Yoga Nidra literally means "yogic sleep," but that is a bit of a misnomer. The practice is not about falling asleep — though for beginners, that can often happen if we’re not used to slowing down so much and lying still! Rather Yoga Nidra is a meditation practice that draws us towards a place of consciousness that lies between sleeping and waking, that liminal state we might have already experienced where problems seem to melt away and we feel the simple joy of existing, without needing to do anything.
In a Yoga Nidra session the teacher typically guides students through several stages of meditation. The practice often begins by setting an intention or making a heartfelt prayer (sankalpa in Sanskrit). This might relate to our deepest yearning in life, but importantly is phrased in the present tense (for example “I am at peace”) to encourage us to realise that we already have everything we need within us. We learn to settle into what’s already available, rather than striving to achieve anything in particular. This place of wellbeing is an “inner resource” which helps us more easily access our own innate wisdom and can ground us throughout the practice.
The guided practice then leads us progressively through the layers of the Yogic body (koshas in Sanskrit). It begins with a focus on the physical body and encourages us to direct our attention to various parts of the body in turn, establishing greater concentration and awareness. As we travel deeper into the layers of the subtle (or energetic) body, a non-judgmental attitude is encouraged throughout, so that we learn to welcome all thoughts and experiences without labelling them. We cultivate "witness consciousness," observing and welcoming whatever is present, without getting caught up in it. Because it is always available and is non-changing, this sense of “witness” can help us to experience a sense of the interconnectedness of all life, tapping into an underlying feeling of peace that is always present. As we let go of our ego-centred narratives, we come to experience for ourselves that joy and contentment are not dependent on outside circumstances or the approval of others.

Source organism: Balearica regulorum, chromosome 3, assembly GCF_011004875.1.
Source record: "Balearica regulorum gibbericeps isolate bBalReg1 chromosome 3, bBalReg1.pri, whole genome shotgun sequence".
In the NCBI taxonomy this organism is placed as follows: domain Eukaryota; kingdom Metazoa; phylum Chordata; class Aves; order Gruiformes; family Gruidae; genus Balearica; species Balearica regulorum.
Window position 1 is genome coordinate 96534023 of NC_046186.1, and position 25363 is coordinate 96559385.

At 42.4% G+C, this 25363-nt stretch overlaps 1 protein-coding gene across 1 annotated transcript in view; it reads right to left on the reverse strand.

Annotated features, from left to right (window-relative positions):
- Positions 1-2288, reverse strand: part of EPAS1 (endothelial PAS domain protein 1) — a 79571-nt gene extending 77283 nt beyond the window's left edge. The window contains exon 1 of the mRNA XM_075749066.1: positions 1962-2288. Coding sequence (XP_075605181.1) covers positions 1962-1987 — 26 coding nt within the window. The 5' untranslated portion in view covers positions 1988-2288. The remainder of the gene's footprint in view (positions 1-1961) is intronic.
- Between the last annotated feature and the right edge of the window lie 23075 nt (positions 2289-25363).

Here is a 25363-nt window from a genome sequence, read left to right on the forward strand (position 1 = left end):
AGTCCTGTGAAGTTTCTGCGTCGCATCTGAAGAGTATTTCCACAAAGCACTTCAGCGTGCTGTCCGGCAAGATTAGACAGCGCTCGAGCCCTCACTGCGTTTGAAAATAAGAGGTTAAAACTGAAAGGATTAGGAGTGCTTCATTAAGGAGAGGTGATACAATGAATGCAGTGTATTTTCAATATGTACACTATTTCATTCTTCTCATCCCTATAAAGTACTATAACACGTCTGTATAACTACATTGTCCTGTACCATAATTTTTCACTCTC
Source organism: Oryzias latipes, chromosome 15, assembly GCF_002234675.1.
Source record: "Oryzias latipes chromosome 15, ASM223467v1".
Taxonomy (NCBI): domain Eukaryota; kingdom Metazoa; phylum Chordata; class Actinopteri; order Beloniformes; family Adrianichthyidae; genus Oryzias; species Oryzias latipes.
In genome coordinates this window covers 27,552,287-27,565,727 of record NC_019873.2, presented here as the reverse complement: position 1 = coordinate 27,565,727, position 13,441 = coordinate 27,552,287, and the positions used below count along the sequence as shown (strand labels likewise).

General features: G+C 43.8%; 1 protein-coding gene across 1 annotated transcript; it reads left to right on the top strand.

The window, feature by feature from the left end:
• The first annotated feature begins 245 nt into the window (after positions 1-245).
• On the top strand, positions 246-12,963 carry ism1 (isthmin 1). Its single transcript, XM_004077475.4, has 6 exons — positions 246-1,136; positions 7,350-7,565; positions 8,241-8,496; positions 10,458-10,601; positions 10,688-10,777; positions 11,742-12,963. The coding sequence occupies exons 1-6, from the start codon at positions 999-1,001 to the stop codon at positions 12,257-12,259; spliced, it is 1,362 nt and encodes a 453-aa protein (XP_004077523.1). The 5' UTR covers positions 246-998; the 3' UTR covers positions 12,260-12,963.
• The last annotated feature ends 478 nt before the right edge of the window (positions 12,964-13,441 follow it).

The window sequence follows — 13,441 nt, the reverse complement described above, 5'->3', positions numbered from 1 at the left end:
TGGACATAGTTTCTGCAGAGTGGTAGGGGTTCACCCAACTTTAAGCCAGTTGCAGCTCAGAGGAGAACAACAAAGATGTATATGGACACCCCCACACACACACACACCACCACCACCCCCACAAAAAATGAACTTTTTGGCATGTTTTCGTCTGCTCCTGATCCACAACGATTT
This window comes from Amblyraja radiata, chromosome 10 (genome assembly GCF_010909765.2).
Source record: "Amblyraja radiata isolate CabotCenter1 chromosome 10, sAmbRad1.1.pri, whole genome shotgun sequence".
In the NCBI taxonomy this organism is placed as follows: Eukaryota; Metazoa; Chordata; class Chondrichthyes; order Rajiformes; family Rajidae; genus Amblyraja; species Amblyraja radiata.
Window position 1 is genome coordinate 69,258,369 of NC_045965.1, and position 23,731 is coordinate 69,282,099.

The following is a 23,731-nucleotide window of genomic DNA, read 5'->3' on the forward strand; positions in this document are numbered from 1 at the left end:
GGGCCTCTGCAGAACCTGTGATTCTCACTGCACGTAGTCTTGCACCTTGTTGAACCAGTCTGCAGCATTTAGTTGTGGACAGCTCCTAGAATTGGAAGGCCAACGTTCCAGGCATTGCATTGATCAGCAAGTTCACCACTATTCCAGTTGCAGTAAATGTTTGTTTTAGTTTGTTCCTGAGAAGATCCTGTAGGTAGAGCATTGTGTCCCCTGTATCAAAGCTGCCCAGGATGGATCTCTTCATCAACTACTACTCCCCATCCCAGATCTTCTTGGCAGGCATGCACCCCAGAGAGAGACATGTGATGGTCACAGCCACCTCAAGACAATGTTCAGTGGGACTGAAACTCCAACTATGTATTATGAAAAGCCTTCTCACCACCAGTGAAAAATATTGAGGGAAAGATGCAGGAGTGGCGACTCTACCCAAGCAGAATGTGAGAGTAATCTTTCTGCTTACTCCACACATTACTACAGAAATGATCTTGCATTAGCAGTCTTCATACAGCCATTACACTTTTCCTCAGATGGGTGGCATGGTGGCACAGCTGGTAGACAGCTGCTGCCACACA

We are complete in ourselves. We can rest (but not fall asleep!) in this ground of wellbeing.
By Victoria Jackson
On 3rd February why not join us here for iRest Yoga Nidra: A Journey into Ease, Well-Being & Consciousness with James Reeves. Click here for more information and to book your place!